The Legacy of Darwin's "On the Origin of Species"

Darwin's Great Book Profoundly Changed Science and Human Thought

Charles Darwin
Charles Darwin. Library of Congress

Charles Darwin published "On the Origin of Species" on November 24, 1859 and forever changed the way humans think about science. It's not an exaggeration to say that Darwin's landmark work became one of the most influential books in history.

Decades earlier, the British naturalist and scholar had spent five years sailing around the world aboard a research ship, H.M.S. Beagle. After returning to England, Darwin spent years in quiet study, examining plant and animal specimens.

The ideas he expressed in his classic book in 1859 did not occur to him as sudden bursts of inspiration, but were developed over a period of decades.

Research Led Darwin to Write

At the end of the Beagle voyage, Darwin arrived back in England on October 2, 1836. After greeting friends and family he distributed to scholarly colleagues a number of specimens he had collected during the expedition around the world. Consultations with an ornithologist confirmed that Darwin had discovered several species of birds, and the young naturalist became fascinated with the idea that some species seemed to have replaced other species.

As Darwin began to realize that species change, he wondered how that happened.

The summer after returning to England, in July 1837, Darwin began a new notebook and took to writing down his thoughts on transmutation, or the concept of one species transforming into another. For the next two years Darwin essentially argued with himself in his notebook, testing out ideas.

Malthus Inspired Charles Darwin

In October 1838 Darwin re-read "Essay on the Principle of Population," an influential text by the British philosopher Thomas Malthus. The idea advanced by Malthus, that society contains a struggle for existence, struck a chord with Darwin.

Malthus had been writing about people struggling to survive in the economic competition of the emerging modern world. But it inspired Darwin to begin thinking of species of animals and their own struggles for survival. The idea of "survival of the fittest" began to take hold.

By the spring of 1840, Darwin had come up with the phrase "natural selection," as he wrote it in the margin of a book on horse breeding he was reading at the time.

In the early 1840s, Darwin had essentially worked out his theory of natural selection, which holds that organisms best suited to their environment tend to survive and reproduce, and thus become dominant.

Darwin began writing an extended work on the subject, which he likened to a pencil sketch and which is now known to scholars as the "Sketch."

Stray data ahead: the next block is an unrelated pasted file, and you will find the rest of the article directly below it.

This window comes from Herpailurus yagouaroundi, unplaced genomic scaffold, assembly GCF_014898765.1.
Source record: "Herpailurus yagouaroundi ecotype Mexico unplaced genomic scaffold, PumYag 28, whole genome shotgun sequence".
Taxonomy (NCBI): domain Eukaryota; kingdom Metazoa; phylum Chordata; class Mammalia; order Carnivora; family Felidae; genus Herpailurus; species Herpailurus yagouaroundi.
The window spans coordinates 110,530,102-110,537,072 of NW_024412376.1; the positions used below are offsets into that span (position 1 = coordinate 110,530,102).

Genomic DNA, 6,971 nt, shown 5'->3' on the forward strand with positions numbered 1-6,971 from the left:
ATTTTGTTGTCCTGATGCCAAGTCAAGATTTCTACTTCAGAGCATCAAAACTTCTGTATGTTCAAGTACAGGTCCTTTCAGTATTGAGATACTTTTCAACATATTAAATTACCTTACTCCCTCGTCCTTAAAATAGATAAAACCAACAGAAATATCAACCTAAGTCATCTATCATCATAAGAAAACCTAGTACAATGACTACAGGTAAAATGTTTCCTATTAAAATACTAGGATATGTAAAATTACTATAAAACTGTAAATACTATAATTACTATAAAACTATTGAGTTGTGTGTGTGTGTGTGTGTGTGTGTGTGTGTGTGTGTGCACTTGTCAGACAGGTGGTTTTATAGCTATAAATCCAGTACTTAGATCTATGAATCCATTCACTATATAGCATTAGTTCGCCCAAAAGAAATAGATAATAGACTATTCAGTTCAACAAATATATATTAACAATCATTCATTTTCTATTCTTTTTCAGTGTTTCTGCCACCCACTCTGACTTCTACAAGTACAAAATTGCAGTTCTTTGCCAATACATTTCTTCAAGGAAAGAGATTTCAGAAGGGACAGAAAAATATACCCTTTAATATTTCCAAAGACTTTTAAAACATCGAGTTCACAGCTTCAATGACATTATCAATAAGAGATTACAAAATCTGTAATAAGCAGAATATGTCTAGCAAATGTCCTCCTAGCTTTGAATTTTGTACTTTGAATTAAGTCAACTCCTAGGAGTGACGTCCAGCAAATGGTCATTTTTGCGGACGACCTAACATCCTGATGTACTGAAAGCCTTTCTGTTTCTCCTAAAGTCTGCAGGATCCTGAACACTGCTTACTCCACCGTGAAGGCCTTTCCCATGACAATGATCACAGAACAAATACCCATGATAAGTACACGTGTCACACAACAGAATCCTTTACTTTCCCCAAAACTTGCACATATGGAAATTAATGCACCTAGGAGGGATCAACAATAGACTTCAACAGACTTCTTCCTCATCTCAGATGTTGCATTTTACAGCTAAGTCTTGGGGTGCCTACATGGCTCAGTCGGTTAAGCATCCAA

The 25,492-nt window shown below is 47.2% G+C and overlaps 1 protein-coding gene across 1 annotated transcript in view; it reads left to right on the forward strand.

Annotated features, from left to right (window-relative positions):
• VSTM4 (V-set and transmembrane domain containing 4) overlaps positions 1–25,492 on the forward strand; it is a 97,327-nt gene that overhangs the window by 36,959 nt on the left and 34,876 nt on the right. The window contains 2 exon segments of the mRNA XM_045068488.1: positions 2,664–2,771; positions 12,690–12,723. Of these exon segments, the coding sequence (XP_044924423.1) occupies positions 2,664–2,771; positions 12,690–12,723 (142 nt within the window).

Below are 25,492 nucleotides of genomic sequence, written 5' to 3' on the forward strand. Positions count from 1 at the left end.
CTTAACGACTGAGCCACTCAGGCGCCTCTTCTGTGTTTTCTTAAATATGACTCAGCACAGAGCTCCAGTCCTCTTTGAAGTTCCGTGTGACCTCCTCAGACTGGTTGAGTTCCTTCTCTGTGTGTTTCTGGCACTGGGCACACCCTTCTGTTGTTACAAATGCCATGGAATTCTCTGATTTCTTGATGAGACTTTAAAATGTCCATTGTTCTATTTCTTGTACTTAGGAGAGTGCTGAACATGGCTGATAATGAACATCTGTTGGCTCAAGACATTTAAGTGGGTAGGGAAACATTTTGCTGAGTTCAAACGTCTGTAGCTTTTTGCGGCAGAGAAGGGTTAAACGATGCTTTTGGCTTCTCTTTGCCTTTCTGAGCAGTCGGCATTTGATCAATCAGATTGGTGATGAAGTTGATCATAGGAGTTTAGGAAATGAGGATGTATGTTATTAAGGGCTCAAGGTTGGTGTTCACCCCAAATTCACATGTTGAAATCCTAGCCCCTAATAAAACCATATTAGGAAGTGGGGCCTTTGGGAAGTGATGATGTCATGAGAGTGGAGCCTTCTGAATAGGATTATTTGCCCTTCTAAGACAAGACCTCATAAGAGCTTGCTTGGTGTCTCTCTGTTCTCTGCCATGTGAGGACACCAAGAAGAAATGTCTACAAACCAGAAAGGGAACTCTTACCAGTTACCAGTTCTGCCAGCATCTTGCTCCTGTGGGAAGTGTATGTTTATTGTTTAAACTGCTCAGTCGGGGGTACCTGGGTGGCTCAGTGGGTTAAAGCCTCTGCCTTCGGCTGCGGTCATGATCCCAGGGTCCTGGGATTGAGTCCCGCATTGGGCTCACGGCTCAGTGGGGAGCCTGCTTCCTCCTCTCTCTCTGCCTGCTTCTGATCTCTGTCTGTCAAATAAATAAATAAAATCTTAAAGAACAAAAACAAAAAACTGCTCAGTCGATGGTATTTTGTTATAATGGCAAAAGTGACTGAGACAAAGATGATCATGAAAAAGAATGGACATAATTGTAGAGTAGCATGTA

The Delay in Publishing "On the Origin of Species"

It is conceivable that Darwin could have published his landmark book in the 1840s, yet he did not. Scholars have long speculated on the reasons for the delay, but it seems that it's simply because Darwin kept amassing information he could use to present a lengthy and well-reasoned argument. By the mid-1850s Darwin began working on a major project that would incorporate his research and insights.

Another biologist, Alfred Russel Wallace, was working in the same general field, and he and Darwin were aware of each other. In June 1858 Darwin opened a package sent to him by Wallace, and found a copy of a book Wallace had been writing.

Inspired in part by the competition from Wallace, Darwin resolved to push ahead and publish his own book. He realized he could not include all his research, and his original title for his work in progress referred to it as an "abstract."

Darwin's Landmark Book Published in November 1859

Darwin finished a manuscript, and his book, titled "On the Origin of Species by Means of Natural Selection, or the Preservation of Favoured Races In the Struggle for Life," was published in London on November 24, 1859. (Over time, the book became known by the shorter title "On the Origin of Species.")

The original edition of the book was 490 pages, and had taken Darwin about nine months to write. When he first submitted chapters to his publisher John Murray, in April 1859, Murray had reservations about the book. A friend of the publisher wrote to Darwin and suggested he write something quite different, a book on pigeons. Darwin politely brushed that suggestion aside, and Murray went ahead and published the book Darwin intended to write.

"On the Origin of Species" turned out to be quite a profitable book for its publisher. The initial press run was modest, only 1,250 copies, but those sold out in the first two days of sale. The following month a second edition of 3,000 copies also sold out, and the book continued selling through successive editions for decades.

Darwin's book generated countless controversies, as it contradicted the biblical account of creation and seemed to be in opposition to religion. Darwin himself remained mostly aloof from the debates and continued his research and writing.

He revised "On the Origin of Species" through six editions, and he also published another book on evolutionary theory, "The Descent of Man," in 1871. Darwin also wrote prolifically about cultivating plants.

When Darwin died in 1882, he was given a state funeral in Britain and was buried in Westminster Abbey, near the grave of Isaac Newton. His status as a great scientist had been assured by the publication of "On the Origin of Species."

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McNamara, Robert. "The Legacy of Darwin's "On the Origin of Species"." ThoughtCo, Aug. 26, 2020, McNamara, Robert. (2020, August 26). The Legacy of Darwin's "On the Origin of Species". Retrieved from McNamara, Robert. "The Legacy of Darwin's "On the Origin of Species"." ThoughtCo. (accessed March 25, 2023).

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